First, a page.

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Pinellas School Board member Nicole Carr drops reelection bid

“I am going to seek to serve my community in other ways,” she said.
 
Pinellas County School Board member Nicole Carr attends a regular board meeting in August at school district headquarters in Largo. Carr said she decided over the Thanksgiving break not to run for a second term.
Pinellas County School Board member Nicole Carr attends a regular board meeting in August at school district headquarters in Largo. Carr said she decided over the Thanksgiving break not to run for a second term. [ DOUGLAS R. CLIFFORD | Times ]
Published Dec. 9, 2021|Updated Dec. 9, 2021

First-term Pinellas County School Board member Nicole Carr of St. Petersburg had taken all the steps to launch her 2022 reelection bid.

Her website was up and running. Her campaign account reports showed she had put $30,000 of her own money toward reclaiming the at-large District 3 seat.

Over Thanksgiving, Carr had a change of heart.

“I’ve just made the decision not to seek reelection,” Carr told the Tampa Bay Times.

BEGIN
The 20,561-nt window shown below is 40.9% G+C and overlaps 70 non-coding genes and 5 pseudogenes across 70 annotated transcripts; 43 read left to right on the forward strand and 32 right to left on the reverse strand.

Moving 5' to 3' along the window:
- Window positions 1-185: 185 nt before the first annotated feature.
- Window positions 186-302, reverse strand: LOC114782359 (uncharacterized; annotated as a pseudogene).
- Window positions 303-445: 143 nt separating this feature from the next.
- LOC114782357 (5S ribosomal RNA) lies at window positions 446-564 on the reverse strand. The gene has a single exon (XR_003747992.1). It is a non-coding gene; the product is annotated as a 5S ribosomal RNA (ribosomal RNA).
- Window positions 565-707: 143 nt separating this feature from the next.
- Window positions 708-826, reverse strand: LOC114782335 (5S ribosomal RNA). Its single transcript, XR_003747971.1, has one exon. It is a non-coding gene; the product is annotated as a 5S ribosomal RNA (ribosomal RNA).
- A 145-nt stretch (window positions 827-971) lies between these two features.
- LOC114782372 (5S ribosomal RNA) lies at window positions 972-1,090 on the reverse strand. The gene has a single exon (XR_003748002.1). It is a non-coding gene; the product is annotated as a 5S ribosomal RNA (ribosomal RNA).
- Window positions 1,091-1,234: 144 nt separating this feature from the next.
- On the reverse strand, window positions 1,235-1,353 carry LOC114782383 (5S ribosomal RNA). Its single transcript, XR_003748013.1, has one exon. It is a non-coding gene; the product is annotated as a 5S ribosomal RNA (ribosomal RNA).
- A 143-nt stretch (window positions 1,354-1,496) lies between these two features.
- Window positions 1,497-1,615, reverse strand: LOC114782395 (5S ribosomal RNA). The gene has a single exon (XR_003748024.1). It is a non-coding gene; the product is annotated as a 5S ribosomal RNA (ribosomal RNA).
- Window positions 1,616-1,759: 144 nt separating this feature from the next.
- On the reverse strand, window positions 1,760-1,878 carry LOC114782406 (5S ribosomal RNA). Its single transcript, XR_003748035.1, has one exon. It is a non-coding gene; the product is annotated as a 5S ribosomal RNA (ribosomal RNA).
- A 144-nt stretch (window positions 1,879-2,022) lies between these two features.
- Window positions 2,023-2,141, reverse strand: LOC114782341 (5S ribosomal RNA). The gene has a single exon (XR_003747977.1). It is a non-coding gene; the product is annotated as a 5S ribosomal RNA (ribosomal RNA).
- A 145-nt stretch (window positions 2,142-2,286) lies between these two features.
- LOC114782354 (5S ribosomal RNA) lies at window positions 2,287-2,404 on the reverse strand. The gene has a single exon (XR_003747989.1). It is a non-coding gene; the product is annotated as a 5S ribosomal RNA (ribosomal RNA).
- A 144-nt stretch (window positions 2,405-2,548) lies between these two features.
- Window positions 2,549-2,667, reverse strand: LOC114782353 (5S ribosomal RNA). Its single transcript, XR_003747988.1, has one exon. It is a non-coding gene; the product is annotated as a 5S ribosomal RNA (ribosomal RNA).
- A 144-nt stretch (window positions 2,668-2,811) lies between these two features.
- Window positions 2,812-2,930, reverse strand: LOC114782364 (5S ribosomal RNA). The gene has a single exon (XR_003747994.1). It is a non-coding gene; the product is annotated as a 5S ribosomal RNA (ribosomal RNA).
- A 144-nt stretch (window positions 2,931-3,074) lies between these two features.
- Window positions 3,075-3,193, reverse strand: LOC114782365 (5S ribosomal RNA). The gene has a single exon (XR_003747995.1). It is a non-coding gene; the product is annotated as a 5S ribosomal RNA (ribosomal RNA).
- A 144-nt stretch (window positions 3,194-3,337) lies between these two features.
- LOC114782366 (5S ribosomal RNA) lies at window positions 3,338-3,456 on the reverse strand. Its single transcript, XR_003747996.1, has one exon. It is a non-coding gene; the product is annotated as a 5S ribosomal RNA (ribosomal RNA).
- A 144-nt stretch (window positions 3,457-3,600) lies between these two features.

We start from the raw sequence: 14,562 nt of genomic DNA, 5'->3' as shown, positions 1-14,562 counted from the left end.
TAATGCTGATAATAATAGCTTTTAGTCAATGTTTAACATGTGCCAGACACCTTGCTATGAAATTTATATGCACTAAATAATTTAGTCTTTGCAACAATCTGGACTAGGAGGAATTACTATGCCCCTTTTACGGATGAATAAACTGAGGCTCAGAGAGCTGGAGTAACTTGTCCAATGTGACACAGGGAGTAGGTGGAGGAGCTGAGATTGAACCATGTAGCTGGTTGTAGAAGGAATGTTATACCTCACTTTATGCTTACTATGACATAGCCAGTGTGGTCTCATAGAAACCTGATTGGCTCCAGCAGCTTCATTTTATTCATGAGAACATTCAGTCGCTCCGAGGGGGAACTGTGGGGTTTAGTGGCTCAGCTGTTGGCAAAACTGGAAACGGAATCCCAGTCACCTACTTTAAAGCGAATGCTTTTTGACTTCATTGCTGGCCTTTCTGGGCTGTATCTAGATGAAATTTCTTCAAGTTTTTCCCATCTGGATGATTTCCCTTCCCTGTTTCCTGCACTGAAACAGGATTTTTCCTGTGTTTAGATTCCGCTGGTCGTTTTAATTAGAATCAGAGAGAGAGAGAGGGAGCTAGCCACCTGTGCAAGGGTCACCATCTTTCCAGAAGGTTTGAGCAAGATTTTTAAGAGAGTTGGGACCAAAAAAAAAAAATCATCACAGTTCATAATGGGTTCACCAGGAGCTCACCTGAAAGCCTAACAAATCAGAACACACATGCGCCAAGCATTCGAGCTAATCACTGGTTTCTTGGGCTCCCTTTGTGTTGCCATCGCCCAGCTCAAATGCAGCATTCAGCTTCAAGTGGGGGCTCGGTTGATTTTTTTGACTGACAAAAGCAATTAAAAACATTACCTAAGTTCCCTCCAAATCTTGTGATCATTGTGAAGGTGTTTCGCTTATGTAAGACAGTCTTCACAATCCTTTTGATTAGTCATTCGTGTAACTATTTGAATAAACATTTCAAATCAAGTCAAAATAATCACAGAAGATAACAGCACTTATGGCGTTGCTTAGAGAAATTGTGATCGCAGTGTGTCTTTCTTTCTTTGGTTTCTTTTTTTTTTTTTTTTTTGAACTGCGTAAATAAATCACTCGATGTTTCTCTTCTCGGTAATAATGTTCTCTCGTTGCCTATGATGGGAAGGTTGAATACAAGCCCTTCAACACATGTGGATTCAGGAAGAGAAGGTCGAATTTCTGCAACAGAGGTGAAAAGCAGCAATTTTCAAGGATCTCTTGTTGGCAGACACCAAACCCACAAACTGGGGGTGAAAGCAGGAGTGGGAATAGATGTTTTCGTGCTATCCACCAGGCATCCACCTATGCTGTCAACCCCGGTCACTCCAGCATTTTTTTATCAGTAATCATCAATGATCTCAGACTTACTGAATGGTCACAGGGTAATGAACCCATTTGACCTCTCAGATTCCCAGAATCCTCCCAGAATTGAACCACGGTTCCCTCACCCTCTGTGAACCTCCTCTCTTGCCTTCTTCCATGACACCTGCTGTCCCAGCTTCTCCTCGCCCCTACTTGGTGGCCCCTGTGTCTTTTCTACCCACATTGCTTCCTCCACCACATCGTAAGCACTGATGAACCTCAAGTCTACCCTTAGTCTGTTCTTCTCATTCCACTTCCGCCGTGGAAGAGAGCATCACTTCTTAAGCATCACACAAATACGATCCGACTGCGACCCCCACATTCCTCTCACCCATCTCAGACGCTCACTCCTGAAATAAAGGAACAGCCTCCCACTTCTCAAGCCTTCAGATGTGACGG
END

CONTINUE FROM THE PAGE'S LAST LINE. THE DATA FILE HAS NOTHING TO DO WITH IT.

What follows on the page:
She said her decision was not connected to any of the controversies or difficulties the district experienced during the pandemic. Carr was not chosen as board chairperson by her colleagues this fall, in a vote that fell along lines of support for student masking.

“It’s not like a single obstacle or a disgruntled position,” she explained.

Pinellas County School Board member Nicole Carr [Times (2018)]
Pinellas County School Board member Nicole Carr [Times (2018)]

Rather, she found that the advisory nature of the board member position did not fit with her preferred role of serving the community by being a “doer.”

“Knowing myself and my skills, and when I feel most effective and fulfilled — It’s been great, but it’s not something I would want to do another four years,” said Carr, a district teacher and administrator before her 2018 victory over three-term incumbent Peggy O’Shea.

She officially withdrew her name from the race on Wednesday, saying she hoped it would give potential candidates a chance to organize their campaigns.

“It’s been a great experience,” she said, noting she would spend more time focused on district issues than on campaigning. “More folks should consider seeking office so they can have that experience.”

So far, one person other than Carr has prefiled for the District 3 seat. Dawn Peters, a nutritionist and active school volunteer, has said she is seeking election because she viewed the current board as lacking interest in parent and teacher involvement.

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